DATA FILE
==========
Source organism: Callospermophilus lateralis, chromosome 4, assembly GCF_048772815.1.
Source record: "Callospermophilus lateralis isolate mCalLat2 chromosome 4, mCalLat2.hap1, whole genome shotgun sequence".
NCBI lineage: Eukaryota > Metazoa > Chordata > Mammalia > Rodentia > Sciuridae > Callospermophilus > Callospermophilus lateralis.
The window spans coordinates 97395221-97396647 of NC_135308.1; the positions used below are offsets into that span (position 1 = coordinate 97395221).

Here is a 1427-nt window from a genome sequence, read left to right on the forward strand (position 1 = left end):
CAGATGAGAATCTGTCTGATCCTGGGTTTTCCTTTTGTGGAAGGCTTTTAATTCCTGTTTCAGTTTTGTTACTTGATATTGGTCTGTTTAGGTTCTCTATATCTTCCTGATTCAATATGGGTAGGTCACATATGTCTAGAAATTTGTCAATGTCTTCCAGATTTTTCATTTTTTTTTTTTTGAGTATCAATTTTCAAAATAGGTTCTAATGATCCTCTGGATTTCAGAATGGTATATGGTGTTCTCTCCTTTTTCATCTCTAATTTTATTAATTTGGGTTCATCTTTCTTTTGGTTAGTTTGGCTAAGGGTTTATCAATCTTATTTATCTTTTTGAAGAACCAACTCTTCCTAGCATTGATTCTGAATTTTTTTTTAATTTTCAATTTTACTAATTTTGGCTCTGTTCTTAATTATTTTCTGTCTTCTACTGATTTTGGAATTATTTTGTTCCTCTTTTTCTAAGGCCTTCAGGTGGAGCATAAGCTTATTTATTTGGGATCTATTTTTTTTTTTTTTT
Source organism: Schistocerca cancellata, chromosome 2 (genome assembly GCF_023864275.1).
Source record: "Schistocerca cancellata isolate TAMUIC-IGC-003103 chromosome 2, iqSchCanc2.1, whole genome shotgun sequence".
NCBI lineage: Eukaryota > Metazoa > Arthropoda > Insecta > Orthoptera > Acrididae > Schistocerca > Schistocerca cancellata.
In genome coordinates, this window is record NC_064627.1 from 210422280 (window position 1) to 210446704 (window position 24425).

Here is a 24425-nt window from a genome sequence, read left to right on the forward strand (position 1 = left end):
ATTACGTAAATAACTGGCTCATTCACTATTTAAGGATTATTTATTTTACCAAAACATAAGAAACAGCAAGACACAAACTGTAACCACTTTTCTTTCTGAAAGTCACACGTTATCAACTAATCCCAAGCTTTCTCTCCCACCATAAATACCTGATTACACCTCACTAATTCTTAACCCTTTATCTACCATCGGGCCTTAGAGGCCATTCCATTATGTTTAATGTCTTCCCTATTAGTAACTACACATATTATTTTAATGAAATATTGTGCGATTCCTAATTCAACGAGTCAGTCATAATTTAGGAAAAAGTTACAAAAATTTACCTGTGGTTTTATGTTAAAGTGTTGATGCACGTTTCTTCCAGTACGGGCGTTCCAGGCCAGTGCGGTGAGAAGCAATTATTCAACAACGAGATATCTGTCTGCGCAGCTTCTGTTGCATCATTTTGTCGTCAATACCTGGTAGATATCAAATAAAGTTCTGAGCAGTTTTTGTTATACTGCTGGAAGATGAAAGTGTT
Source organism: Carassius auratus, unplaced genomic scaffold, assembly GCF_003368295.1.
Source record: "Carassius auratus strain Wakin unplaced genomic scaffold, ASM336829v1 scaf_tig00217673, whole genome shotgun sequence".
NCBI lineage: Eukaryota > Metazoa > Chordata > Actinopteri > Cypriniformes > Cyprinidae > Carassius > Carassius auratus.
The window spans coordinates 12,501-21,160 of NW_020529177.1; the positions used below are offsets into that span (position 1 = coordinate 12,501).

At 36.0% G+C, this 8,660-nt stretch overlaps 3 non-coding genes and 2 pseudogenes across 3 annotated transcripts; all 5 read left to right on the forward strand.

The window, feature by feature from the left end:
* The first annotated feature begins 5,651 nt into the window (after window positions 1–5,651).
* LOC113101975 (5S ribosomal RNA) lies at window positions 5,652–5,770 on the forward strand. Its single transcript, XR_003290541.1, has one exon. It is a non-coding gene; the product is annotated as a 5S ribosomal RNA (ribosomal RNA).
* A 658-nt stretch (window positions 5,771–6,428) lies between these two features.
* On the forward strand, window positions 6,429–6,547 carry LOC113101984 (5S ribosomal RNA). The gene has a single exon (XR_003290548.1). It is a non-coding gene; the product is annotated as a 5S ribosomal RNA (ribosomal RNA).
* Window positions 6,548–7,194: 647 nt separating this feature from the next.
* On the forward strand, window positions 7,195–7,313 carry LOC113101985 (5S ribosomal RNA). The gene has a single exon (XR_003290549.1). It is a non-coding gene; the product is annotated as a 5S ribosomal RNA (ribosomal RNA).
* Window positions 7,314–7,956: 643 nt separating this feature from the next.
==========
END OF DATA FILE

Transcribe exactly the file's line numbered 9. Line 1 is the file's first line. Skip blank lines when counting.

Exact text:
NCBI lineage: Eukaryota > Metazoa > Arthropoda > Insecta > Orthoptera > Acrididae > Schistocerca > Schistocerca cancellata.